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5 reasons to take a vacation from your manuscript

Last week, I turned in my romantic comedy manuscript to my developmental editor and solemnly swore not to touch it until I get it back from her. This is a challenge because if you’ve ever written anything you know there’s no such thing as “done.” You end up with a million “FINAL DRAFTS” on your computer and none of them seem “finished” when you open the stupid things back up again. But getting time away from a manuscript is essential for the editorial process. And I know that…on some level. At least, my brain knows that…

A manuscript vacation is often the best thing for it. You’ll come back to it all tanned and well-rested, finding sand in—yeah, I sort of overdid that metaphor there. BUT the point remains. Take a vacation from your manuscript, and it will make all the difference.

Here are a few reasons why:

1. Perspective: When you’re in the weeds in your draft, you can get stuck in all the individual plot points. Taking a break can help you see the big picture. It’s easier to know what should be cut and what you need to keep after a little time and distance.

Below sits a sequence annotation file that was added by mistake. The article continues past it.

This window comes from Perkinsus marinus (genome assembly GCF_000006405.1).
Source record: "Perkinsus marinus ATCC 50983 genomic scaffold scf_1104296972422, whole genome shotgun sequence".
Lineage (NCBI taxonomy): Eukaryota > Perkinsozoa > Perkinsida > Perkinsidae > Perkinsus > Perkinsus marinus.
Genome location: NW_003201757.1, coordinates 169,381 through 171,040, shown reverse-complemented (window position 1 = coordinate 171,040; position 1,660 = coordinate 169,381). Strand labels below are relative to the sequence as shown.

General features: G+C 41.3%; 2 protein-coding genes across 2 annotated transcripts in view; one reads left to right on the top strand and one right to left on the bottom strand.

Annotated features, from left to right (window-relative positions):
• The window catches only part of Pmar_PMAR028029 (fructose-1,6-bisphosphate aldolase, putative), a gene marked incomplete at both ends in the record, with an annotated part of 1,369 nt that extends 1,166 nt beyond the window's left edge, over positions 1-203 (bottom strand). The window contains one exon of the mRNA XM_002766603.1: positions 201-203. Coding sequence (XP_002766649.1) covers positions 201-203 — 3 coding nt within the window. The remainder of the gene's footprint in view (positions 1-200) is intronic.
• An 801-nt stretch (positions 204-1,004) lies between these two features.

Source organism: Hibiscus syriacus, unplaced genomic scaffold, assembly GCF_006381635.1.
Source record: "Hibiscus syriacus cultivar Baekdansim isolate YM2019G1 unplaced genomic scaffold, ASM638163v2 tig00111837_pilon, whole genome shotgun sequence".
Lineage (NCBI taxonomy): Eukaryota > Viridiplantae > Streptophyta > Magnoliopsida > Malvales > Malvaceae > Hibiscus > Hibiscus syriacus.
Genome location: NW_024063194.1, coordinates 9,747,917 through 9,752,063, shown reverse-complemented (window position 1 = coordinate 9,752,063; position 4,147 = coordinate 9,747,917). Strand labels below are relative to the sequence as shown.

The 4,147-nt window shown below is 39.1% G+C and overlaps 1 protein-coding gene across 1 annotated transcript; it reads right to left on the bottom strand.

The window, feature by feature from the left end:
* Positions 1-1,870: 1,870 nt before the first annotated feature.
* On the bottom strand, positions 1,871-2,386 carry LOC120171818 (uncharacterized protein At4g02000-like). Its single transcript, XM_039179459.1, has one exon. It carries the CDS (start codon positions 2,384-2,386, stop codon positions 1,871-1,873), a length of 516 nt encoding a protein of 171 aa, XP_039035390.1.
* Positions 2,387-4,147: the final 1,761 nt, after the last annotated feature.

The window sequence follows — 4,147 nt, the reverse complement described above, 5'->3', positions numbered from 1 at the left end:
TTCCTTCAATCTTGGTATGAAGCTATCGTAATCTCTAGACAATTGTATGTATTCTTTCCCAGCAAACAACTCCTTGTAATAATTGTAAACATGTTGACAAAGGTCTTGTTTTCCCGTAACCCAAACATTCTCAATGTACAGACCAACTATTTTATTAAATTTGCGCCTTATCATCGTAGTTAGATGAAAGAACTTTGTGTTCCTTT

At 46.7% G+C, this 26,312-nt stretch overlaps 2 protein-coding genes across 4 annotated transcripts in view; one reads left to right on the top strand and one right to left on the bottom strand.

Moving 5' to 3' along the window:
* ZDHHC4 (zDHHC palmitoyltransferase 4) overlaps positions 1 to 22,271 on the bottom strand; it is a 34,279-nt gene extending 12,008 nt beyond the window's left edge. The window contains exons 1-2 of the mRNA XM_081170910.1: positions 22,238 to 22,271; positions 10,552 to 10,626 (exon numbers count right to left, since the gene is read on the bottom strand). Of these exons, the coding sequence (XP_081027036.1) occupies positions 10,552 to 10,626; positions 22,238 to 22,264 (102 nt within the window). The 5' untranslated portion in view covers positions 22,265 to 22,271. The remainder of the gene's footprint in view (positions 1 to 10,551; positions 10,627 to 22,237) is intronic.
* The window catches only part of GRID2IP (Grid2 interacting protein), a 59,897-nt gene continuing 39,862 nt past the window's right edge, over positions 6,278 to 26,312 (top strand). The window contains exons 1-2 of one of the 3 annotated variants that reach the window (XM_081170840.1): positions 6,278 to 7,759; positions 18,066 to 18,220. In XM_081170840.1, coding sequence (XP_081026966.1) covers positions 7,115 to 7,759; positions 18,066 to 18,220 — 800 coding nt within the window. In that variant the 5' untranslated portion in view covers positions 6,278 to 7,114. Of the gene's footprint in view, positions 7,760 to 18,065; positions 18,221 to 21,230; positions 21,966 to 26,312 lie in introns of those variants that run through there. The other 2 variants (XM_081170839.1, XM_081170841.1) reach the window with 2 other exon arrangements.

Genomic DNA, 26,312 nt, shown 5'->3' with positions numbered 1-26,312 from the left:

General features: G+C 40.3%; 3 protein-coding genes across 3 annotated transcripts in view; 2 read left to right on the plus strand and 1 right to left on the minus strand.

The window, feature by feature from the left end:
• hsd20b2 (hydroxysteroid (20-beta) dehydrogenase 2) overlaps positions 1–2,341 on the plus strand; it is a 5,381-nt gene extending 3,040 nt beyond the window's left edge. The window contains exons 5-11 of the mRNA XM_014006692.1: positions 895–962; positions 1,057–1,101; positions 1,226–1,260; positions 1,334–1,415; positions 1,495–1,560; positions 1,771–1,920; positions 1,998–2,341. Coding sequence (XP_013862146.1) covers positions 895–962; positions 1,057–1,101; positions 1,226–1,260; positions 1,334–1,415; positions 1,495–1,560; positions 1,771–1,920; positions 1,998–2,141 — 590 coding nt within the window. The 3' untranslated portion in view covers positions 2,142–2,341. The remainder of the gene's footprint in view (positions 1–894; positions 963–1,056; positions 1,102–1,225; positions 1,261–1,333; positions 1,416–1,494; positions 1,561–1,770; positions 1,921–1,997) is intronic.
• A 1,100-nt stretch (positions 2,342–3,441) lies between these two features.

2. Copy-editing: The brain is a mysterious thing, and sometimes we can know our sentences so well we fill in the missing words and can’t see typos anymore. Give yourself some space, and you’ll be shocked at what you catch during your next pass.

3. “Mental” writing: During your manuscript vacation, you can ALWAYS engage in the “mental labor” of writing. Think through your plot. Think through your characters. Enneagram them. Myers-Briggs them. Take time to examine their core qualities, so you can bring these analyses into your next draft. It will help your characters and plot become real to you.

4. Focus on Craft: When I read about writing craft in between drafts, it gives me a new lens to look at my book. I love THE EMOTIONAL CRAFT OF FICTION by Donald Maass and UNDERSTANDING SHOW DON’T TELL by Janice Hardy. I've learned a TON from both. Take a webinar or do a MasterClass. Taking time to improve your writing will pay-off.

5. READ IN YOUR GENRE! It can be difficult to focus on other books when you are deep in draft-mode (which is basically BEAST mode, but for authors), but staying up-to-date on current trends and new releases will help you know how to market your manuscript. It will also help you see what you like and what you don’t like.

Happy writing, everyone!

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